Bühler celebrated the ground breaking for its Innovation Campus in Uzwil, Switzerland, on Monday. Projected to cost CHF 50 million ($51.5 million), the innovation campus will consist of two key elements: upgraded technology labs and a new innovation building.
The new building will build a bridge between the engineering and business worlds in the existing towers and the upgraded application labs, the company says. On three levels, the modern building will be the home for project teams of employees, clients, start-ups, students and apprentices. It will feature an auditorium for up to 300 participants for large events.
Collaboration and a “maker space,” a media center and a co-working floor with open and secured spaces for more than 100 people will also be part of the building. In addition, Bühler’s apprentices will benefit from a dedicated apprentice center featuring several training rooms. Construction is expected to be completed by the first quarter of 2019.
“This innovation campus will reinforce our innovation power and market leadership. It will help us bring together the smartest minds of the industry to create innovations for a better world,” said Stefan Scheiber, Bühler’s ceo, at the ground-breaking.
Reflecting Bühler’s strong focus on the food processing industry, open living spaces with a central coffee bar, a tea lounge and adjacent thinking spaces complete the building, making it a state-of-the-art workplace, the company says.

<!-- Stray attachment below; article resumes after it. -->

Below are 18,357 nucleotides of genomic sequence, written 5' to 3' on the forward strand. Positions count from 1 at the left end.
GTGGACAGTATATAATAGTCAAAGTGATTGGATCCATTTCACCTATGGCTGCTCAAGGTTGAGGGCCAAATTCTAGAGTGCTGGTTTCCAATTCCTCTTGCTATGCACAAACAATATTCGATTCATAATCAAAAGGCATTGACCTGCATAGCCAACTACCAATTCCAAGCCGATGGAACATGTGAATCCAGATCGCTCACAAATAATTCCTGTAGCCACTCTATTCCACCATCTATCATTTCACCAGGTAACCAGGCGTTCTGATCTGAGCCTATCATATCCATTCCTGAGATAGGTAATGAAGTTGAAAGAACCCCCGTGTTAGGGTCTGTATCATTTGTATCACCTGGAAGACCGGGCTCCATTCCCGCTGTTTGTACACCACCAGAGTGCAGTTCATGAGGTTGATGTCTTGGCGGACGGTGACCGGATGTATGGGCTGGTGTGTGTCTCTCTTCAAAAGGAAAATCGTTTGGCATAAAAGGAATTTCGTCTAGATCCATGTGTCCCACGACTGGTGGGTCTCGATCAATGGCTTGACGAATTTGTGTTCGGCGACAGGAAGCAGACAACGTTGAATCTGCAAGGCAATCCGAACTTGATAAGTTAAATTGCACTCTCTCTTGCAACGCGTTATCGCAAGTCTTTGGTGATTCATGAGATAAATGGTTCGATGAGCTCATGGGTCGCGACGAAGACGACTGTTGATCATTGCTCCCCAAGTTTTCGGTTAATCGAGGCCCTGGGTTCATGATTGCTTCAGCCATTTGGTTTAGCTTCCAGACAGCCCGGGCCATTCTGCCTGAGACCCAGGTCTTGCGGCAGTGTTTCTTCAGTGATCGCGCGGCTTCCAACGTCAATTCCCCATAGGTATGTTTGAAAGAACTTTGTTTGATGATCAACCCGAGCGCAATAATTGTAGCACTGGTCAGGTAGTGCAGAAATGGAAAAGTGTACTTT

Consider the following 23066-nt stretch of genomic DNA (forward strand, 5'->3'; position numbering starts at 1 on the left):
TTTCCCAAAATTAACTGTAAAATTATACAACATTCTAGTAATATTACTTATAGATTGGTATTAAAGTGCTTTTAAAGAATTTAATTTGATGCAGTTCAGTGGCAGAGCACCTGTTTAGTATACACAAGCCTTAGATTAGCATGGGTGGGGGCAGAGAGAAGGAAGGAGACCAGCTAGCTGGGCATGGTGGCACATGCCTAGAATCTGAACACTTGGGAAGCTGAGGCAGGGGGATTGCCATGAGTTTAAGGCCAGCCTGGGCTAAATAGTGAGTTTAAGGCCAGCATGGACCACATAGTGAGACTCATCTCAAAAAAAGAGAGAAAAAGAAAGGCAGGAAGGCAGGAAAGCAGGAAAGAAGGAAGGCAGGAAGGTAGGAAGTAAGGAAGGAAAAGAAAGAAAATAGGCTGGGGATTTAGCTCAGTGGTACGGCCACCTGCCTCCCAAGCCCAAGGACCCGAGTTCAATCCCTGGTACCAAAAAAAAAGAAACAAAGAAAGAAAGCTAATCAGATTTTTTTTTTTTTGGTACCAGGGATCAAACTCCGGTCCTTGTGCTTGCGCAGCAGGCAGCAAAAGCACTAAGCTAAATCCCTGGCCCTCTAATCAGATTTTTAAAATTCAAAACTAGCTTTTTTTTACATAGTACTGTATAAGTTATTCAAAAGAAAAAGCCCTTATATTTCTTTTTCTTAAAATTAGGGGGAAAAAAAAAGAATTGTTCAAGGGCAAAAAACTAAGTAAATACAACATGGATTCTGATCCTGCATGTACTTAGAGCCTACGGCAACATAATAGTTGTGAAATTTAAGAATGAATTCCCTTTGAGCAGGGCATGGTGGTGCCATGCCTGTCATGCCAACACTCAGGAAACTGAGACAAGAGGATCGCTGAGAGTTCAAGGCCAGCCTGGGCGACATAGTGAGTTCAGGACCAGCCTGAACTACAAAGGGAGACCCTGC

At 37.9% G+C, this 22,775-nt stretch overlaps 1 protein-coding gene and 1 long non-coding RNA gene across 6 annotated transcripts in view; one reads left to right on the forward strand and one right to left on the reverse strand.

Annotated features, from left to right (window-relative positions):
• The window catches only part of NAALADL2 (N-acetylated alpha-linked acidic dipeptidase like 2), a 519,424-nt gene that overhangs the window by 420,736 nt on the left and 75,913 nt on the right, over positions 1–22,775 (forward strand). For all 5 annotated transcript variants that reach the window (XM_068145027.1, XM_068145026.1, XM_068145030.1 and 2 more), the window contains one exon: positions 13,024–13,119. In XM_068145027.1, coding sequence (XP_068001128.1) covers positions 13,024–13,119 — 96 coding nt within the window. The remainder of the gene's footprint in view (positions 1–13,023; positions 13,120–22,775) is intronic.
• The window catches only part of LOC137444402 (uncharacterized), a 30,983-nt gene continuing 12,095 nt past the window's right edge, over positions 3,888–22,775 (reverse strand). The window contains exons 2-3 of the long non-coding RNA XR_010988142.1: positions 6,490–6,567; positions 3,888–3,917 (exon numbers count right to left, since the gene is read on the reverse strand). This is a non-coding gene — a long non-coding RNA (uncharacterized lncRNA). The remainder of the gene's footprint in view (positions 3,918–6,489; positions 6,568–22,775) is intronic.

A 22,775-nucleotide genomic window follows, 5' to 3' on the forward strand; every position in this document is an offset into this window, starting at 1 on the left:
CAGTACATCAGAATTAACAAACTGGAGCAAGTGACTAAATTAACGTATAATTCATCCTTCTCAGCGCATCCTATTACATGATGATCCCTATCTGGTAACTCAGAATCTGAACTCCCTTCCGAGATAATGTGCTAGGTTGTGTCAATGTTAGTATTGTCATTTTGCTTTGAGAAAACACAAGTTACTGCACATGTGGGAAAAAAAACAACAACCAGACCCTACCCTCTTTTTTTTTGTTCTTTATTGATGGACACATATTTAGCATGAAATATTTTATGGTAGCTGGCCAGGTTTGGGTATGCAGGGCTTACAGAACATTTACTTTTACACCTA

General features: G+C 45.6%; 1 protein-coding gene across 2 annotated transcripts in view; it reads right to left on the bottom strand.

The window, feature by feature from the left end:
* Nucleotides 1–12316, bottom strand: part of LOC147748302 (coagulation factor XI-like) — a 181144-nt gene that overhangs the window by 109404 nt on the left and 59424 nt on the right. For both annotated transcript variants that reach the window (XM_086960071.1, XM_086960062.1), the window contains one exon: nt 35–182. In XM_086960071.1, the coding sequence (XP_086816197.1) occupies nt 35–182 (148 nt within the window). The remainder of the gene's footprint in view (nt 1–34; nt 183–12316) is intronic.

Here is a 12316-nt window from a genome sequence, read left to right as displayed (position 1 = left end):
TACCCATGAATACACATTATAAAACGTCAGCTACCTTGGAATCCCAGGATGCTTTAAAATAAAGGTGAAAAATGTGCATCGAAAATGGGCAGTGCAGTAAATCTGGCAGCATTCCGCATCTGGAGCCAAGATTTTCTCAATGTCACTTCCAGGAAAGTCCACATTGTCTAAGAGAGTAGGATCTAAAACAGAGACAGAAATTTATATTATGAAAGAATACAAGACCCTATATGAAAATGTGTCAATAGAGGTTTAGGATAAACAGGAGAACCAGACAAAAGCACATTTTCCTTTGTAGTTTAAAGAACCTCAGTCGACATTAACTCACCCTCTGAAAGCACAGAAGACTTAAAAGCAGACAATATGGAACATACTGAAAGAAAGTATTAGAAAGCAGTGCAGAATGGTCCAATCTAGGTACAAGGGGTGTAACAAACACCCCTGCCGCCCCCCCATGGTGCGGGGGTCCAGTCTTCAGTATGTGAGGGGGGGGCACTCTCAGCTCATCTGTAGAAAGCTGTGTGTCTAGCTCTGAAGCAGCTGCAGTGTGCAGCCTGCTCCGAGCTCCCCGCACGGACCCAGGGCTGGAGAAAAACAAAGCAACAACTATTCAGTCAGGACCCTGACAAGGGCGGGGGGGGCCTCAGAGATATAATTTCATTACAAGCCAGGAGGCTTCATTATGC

“This building is focused on collaborative innovation,” says Ian Roberts, chief technology officer at Bühler. “We are creating a collaborative space for all functions, all ages, and all knowledge holders. It will allow us to live and foster our innovation culture and test future work practices.” The new building will bring together Bühler’s network of partners, be they customers, start-ups, academics, apprentices or suppliers, and create a link to the technology labs.
Bühler’s existing technology labs, such as the Bakery Innovation Center, have been upgraded or will be during the building process, and are an integral part of the new campus, as they are closely interlinked with the new building.
“This is a unique setting, which I have not seen anywhere else, explains Roberts. “We are creating a space that brings together visionaries and long-term thinkers of the start-up scene and universities with engineering teams that hold Bühler’s long-standing applied and tested know-how in processing technology. By combining both, we can truly create innovations for a better world.”
Every year, the company invests 4 to 5 percent of its turnover into research and development. “This building will help create the space where we can bring together key players in the industry to develop innovations for a better world,” Scheiber added.